FORT MILL — Donations to a food bank heading toward the holidays – not entirely uncommon. But donations from a food bank?
On Monday a district-wide food drive wrapped up involving Fort Mill high schools, middle schools and elementary schools. Well before that deadline, the overwhelming response presented an unusual problem for the Fort Mill Care Center.
“They are literally having to share some of the food with other centers in the area because they can’t keep it all,” said Forrest Holloman, student organizer with Nation Ford High School.
That was more than a week ahead of the final food tally. Students and staff had more than 28,600 pounds of food with five schools still to hold their collections. They’d already reached the goal of doubling last year’s haul of 14,000 pounds.
Jeane Cassidy heads the food pantry side of the Care Center. Just ahead of Monday’s deadline she decided to keep what the center could to provide for local residents in need, and donate the rest back to a district backpack program providing food for needy students throughout the year.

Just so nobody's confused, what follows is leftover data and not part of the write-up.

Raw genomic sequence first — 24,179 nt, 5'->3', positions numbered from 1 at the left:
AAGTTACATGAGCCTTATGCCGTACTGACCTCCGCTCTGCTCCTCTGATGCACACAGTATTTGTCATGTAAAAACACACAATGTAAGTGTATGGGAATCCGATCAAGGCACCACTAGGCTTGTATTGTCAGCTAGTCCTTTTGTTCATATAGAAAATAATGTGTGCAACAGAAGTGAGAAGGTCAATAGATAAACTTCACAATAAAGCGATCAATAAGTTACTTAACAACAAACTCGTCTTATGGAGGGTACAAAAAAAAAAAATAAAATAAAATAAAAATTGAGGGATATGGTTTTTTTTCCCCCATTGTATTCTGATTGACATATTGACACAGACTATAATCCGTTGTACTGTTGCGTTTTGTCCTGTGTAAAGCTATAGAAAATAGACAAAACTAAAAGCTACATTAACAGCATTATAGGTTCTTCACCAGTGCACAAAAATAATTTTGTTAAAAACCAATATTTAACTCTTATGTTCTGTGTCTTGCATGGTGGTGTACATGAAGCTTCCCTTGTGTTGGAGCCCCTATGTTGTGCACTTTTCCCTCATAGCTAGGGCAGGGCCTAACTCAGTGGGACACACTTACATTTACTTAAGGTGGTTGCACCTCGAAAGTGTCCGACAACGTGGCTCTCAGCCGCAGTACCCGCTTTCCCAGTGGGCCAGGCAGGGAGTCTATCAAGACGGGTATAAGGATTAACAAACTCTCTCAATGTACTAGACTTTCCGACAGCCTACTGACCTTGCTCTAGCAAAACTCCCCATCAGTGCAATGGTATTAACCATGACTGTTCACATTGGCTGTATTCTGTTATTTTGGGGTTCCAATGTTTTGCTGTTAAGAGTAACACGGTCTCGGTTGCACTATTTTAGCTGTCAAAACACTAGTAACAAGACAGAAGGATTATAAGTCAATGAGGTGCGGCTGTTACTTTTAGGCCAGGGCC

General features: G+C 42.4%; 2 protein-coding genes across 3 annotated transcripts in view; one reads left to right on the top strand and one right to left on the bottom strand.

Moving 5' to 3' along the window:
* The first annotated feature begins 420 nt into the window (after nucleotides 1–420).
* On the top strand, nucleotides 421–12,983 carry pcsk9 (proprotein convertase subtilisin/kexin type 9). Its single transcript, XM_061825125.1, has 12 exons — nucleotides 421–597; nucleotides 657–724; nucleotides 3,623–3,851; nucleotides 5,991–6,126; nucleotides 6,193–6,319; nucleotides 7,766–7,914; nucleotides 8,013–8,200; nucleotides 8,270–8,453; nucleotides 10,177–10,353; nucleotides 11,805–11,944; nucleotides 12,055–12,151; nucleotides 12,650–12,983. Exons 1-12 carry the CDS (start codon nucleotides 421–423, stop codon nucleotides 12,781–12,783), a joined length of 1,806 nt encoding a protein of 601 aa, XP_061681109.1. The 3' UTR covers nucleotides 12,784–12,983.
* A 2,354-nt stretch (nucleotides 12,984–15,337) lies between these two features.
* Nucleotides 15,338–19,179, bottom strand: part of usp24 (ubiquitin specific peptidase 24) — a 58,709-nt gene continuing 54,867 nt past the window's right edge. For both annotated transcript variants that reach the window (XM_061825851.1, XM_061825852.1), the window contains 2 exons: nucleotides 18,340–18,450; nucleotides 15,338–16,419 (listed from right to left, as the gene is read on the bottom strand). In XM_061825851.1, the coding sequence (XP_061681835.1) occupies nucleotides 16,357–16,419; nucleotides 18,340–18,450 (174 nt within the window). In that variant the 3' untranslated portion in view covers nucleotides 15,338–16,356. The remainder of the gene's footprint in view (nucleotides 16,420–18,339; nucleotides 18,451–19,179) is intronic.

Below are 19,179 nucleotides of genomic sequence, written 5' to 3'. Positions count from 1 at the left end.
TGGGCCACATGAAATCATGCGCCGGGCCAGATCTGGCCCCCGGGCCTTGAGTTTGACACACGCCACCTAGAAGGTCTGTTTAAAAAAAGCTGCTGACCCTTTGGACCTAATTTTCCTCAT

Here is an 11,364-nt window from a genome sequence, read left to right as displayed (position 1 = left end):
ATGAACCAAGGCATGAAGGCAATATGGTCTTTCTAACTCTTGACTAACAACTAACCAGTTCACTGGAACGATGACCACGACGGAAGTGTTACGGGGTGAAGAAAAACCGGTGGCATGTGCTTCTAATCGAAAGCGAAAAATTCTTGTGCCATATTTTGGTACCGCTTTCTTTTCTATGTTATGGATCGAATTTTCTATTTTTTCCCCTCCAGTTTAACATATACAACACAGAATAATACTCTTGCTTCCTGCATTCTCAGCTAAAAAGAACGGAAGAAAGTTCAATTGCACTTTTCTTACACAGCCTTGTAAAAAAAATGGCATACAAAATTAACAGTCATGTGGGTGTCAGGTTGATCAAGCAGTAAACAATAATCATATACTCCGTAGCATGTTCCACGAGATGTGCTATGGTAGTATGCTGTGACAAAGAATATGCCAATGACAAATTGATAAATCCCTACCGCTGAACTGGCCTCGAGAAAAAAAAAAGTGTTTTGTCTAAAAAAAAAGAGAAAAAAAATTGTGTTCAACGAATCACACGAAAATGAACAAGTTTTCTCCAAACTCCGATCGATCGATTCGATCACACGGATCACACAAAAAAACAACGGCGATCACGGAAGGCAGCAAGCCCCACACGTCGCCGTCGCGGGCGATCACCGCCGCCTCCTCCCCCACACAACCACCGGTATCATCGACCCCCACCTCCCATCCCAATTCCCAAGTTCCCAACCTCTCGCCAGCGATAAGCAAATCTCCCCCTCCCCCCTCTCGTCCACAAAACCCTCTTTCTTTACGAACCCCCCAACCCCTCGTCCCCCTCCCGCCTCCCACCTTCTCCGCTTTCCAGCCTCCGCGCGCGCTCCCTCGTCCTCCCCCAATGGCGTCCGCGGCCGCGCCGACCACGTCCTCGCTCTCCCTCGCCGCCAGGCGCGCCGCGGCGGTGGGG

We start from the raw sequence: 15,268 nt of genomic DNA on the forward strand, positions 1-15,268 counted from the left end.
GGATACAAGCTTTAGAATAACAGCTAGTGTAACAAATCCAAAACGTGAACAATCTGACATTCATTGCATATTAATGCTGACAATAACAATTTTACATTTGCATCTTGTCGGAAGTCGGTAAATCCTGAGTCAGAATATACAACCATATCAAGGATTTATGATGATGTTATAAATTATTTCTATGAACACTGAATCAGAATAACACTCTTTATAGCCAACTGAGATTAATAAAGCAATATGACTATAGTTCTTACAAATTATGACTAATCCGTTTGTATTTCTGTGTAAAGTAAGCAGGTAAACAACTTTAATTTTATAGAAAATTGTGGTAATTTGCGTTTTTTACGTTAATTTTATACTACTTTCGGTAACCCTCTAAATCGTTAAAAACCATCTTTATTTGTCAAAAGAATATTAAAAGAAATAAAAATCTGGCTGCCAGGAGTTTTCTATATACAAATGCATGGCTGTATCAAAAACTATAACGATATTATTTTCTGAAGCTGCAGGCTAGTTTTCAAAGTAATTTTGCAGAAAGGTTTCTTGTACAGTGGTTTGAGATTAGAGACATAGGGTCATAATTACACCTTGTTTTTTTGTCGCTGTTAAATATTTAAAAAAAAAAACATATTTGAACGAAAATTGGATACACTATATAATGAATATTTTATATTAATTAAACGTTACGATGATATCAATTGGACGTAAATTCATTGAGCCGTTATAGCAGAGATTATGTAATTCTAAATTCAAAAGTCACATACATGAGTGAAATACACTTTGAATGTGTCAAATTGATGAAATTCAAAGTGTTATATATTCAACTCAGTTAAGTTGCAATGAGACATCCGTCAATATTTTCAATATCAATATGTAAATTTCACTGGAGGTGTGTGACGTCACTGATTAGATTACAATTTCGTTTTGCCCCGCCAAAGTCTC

“We at the Fort Mill Care Center were concerned that we would not have storage space for all the food on top of the very generous donations that we get this time of year from the community,” Cassidy said. “It looks like our share of the collected food will be similar to the amount that was collected last year.”
Other drives are taking place, too, like Scouting and church groups. As her volunteers prepped Monday for the school drive donations to arrive, they sorted eight tons of items from the past weekend’s Boy Scout drive.
Cassidy is grateful, she said, of the schools and others who are remembering their neighbors as the holidays and cold weather approach. In its second year, the district food drive is something organizers would like to make an annual event.
Chuck Epps, superintendent of the school district, took part in a presentation during the Fort Mill versus Nation Ford football game when only the early return numbers were registered. The drive, he said, should be a point of pride for all schools within the district.
“The numbers sounded astonishing to me,” Epps said. “It’s just another example of what this community can do when asked to volunteer or participate.”